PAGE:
‘Ezhuthinu Iruthu’ or ‘Vidyarambham’ is performed at this auspicious day. The children for the first time are given instructions to write the first few alphabets on rice or sand and according to custom only after this ceremony child becomes entitled to write or read.
Vishu is one of the most popular festivals of Kerala. Vishu falls on the first of Medam (March-April), which is the Malayalam New Year’s Day. Since it is considered propitious to view good things on this day for year round good fortune, Vishu morning is an important time. The heart of this festival of Kerala is the preparation of the kani.
The Malayalam word kani literally means “that which is seen first,” so “Vishukkani” means “that which is seen first on Vishu.” Arranged in the family puja room the night before by the mother in the family, the Vishukkani is a panorama of auspicious items, including images of Lord Vishnu, flowers, fruits and vegetables, clothes and gold coins.
Akshatam, a mixture of rice and turmeric, which is divided into halves of husked and un-husked rice, is placed in a special bowl called an uruli. The uruli traditionally is made of panchaloham, an aggregate of five metals. Panchaloham being symbolic of the universe, which is comprised of the five great elements:earth, water, fire, air and space. A nice cloth is inserted into a highly polished brass kindi (a spouted puja vessel used for pouring sacred water). The val-kannadi, a special type of mirror with an extremely long and thin handle, is also inserted into the kindi. The kindi is then placed in the uruli on top of the rice.
Two deepams, which are fashioned from the two halves of a split coconut, are also kept in the uruli.The lighting of the deepam welcomes God into our lives and is also symbolic of spiritual knowledge,the remover of the darkness of ignorance.
Gold,both in colour and in coin,is central to the Vishukkani. Kanikkonna, a golden yellow flower associated with Sri Krishna is used liberally throughout the puja room.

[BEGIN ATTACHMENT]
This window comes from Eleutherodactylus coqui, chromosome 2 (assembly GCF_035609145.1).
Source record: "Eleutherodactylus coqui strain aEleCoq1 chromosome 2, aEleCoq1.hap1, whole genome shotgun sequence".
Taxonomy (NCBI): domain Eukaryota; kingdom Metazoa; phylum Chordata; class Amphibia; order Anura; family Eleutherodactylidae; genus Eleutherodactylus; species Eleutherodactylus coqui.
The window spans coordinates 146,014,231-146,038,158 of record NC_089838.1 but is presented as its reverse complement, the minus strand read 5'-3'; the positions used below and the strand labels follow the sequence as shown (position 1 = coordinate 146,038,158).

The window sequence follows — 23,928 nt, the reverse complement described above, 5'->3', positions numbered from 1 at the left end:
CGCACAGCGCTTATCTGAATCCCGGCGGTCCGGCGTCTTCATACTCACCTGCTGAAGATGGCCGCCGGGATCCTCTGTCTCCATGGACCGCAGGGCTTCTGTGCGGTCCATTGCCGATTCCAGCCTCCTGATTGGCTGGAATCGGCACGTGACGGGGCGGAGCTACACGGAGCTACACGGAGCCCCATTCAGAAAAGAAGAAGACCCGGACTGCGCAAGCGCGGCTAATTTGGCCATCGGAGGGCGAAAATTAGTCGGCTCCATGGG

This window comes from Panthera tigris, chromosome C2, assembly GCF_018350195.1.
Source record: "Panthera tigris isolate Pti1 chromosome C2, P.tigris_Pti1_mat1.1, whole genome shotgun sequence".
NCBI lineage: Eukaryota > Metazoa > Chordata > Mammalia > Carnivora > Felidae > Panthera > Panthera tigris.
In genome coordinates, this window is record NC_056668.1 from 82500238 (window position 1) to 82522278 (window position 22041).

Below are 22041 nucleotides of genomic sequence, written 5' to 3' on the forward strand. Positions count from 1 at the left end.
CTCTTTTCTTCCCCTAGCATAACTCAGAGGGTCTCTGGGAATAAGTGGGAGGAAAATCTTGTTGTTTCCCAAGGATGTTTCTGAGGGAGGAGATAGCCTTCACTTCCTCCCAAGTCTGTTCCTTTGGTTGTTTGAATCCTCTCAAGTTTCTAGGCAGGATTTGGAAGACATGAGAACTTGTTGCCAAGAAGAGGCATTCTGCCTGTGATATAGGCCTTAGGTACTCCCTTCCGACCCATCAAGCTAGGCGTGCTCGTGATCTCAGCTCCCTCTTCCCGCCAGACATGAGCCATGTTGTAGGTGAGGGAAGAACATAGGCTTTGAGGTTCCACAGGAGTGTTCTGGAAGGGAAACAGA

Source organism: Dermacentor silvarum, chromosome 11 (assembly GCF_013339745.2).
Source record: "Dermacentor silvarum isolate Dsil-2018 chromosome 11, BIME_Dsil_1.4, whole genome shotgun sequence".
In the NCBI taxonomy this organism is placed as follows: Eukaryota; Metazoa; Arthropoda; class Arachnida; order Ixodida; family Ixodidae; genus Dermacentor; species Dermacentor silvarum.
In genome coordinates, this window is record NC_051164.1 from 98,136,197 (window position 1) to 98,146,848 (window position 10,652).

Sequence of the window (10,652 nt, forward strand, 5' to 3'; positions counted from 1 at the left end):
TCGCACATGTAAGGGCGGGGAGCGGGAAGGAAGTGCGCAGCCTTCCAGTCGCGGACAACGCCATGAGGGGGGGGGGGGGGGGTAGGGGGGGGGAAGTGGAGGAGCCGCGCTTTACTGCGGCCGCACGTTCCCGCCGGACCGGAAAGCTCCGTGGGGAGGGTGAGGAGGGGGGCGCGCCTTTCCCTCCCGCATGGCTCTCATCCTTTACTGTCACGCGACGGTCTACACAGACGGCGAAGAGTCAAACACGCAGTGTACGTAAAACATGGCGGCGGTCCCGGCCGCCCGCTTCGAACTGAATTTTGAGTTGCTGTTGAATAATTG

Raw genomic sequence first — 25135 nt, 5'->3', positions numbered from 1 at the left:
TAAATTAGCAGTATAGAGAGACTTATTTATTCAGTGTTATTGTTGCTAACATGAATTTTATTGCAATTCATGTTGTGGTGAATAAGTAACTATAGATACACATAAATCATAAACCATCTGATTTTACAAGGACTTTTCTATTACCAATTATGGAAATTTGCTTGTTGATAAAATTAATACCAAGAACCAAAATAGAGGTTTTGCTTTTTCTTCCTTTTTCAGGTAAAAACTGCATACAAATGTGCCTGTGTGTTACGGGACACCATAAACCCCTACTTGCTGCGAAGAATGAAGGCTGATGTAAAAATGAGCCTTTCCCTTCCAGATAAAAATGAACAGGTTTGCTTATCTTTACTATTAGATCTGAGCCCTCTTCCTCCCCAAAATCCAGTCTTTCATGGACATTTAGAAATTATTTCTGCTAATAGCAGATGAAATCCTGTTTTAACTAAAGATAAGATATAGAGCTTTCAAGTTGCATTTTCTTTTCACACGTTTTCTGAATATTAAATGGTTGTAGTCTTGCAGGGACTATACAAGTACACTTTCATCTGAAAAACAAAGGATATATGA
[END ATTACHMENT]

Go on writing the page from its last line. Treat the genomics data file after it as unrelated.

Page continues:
A spiritual book, such as the Bhagavad Gita, should be made part of the arrangement. The book is the pramanam,the instrument used for attaining the eternal, non perishable wisdom of the Rishis,as well as a symbol of that knowledge itself.
The grandmother or mother who arranges the Vishukkani lead the family members blindfolded to the puja room, where she will allow them to take in the auspicious sight. Upon opening one’s eyes, one is overwhelmed with the glorious darshan of the Lord. The mirror,which is symbolic of Bhagavati (Devi), not only increases the lustre of the Vishukkani via the reflection it offers, but also shows our own face, reminding us that God is not someone sitting in the heavens upon a golden throne, but the pure consciousness that is our true nature.
Vishukkaineettam, the distribution of wealth, is another aspect of the festival. It should be given freely and accepted with reverence. On Vishu, the highly affluent families will not only give money to their children but also their neighbours, perhaps the entire village.
Vishukkani points to a year of abundance,both spiritually and materially. Food, light, money, knowledge,all should fill our life. As in other Indian festivals, a great feast at home is the high point of celebrating Vishu in Kerala.